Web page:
Universal screening versus risk-based protocols for antibiotic prophylaxis during childbirth to prevent early-onset Group B streptococcal disease: a systematic review and meta-analysis

G.F. Hasperhoven, S. Al-Nasiry, V. Bekker, E. Villamor, B.W.W. Kramer*

*Corresponding author for this work

Research output: Contribution to journal(Systematic) Review article peer-review


Background Early-onset group B streptococcal (EOGBS) disease (including sepsis, meningitis, and pneumonia) causes significant morbidity and mortality in newborn infants worldwide. Antibiotic prophylaxis can prevent vertical streptococcal transmission, yet no uniform criteria exist to identify eligible women for prophylaxis. Some guidelines recommend universal GBS screening to pregnant women in their third trimester (screening-based protocol), whereas others employ risk-based protocols.Objectives To compare the effectiveness of screening-based versus risk-based protocols in preventing EOGBS disease.Search strategy Key words for the database searches included GBS, Streptococcus agalactiae, pregnancy, screening, culture-based, risk-based.Selection criteria Studies were included if they investigated EOGBS disease incidence in newborn infants and compared screening or risk-based protocols with each other or with controls.Data collection and analysis Risk ratios (RR) and 95% confidence intervals (CI) were determined using Mantel-Haenszel analyses with random effects.Main results Seventeen eligible studies were included. In this meta-analysis, screening was associated with a reduced risk for EOGBS disease compared either with risk-based protocols (ten studies, RR 0.43, 95% CI 0.32-0.56) or with no policy (four studies, RR 0.31, 95% CI 0.11-0.84). Meta-analysis could not demonstrate a significant effect of risk-based protocols versus no policy (seven studies, RR 0.86, 95% CI 0.61-1.20). In studies reporting on the use of antibiotics, screening was not associated with higher antibiotic administration rates (31 versus 29%).Conclusions Screening-based protocols were associated with lower incidences of EOGBS disease compared with risk-based protocols, while not clearly overexposing women to antibiotics. This information is of relevance for future policymaking.Tweetable abstract Meta-analysis: general screening is associated with lower rates of early-onset group B strep. neonatal sepsis compared with risk-based protocols.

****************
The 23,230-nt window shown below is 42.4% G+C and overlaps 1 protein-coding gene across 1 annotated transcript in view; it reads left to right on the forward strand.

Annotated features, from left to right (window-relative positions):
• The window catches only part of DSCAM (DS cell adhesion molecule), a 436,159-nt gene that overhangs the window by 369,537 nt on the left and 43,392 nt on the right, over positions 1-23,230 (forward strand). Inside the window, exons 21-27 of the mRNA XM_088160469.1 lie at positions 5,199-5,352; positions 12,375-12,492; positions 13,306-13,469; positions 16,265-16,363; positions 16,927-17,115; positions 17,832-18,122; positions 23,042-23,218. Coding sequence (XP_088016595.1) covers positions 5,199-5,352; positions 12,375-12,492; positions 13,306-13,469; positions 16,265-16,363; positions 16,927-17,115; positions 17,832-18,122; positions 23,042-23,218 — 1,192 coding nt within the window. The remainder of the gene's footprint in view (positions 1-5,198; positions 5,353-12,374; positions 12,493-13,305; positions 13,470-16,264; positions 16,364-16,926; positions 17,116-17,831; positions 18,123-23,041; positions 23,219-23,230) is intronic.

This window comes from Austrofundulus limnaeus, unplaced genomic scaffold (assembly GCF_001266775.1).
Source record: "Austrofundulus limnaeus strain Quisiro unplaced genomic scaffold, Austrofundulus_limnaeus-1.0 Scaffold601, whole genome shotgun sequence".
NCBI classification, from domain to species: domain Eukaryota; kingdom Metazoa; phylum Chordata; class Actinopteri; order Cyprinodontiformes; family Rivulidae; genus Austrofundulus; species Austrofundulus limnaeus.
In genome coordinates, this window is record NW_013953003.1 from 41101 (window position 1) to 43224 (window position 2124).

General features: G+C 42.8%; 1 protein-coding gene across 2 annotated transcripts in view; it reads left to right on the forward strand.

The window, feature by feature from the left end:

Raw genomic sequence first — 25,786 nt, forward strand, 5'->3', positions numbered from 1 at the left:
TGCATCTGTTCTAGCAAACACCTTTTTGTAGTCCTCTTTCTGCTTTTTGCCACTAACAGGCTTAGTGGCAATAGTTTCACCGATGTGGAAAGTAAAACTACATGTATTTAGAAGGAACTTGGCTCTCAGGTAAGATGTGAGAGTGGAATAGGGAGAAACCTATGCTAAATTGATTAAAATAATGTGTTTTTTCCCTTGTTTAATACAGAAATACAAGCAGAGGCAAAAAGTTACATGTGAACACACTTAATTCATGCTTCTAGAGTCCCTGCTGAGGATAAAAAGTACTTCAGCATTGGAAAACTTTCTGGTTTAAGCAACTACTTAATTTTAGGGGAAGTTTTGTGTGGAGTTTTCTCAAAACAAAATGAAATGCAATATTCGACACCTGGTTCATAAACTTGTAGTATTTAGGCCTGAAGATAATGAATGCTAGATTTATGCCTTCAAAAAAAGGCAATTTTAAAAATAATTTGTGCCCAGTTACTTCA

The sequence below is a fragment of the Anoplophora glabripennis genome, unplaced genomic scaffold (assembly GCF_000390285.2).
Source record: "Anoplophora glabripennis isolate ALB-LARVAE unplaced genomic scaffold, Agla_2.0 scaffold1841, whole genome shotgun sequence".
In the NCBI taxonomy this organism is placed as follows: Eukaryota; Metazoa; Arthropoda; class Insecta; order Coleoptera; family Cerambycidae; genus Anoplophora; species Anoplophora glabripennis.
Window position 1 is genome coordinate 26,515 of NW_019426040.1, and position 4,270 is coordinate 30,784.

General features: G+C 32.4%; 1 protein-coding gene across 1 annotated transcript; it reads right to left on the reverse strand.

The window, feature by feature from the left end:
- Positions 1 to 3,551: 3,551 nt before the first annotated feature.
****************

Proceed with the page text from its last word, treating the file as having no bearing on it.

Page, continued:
Original languageEnglish
Pages (from-to)680-691
Number of pages12
JournalBjog-an International Journal of Obstetrics and Gynaecology
Issue number6
Publication statusPublished - 1 May 2020


  • accuracy
  • antibiotic prophylaxis
  • culture
  • early-onset neonatal sepsis
  • group b streptococcus
  • guidelines
  • infant
  • infections
  • maternal colonization
  • meta-analysis
  • newborn infant
  • pregnant-women
  • risk-based
  • screening
  • sepsis
  • strategies
  • streptococcal infections
  • streptococcus agalactiae
  • systematic review
  • vertical transmission
  • worldwide
  • Antibiotic prophylaxis
  • Streptococcus agalactiae
  • group B streptococcus

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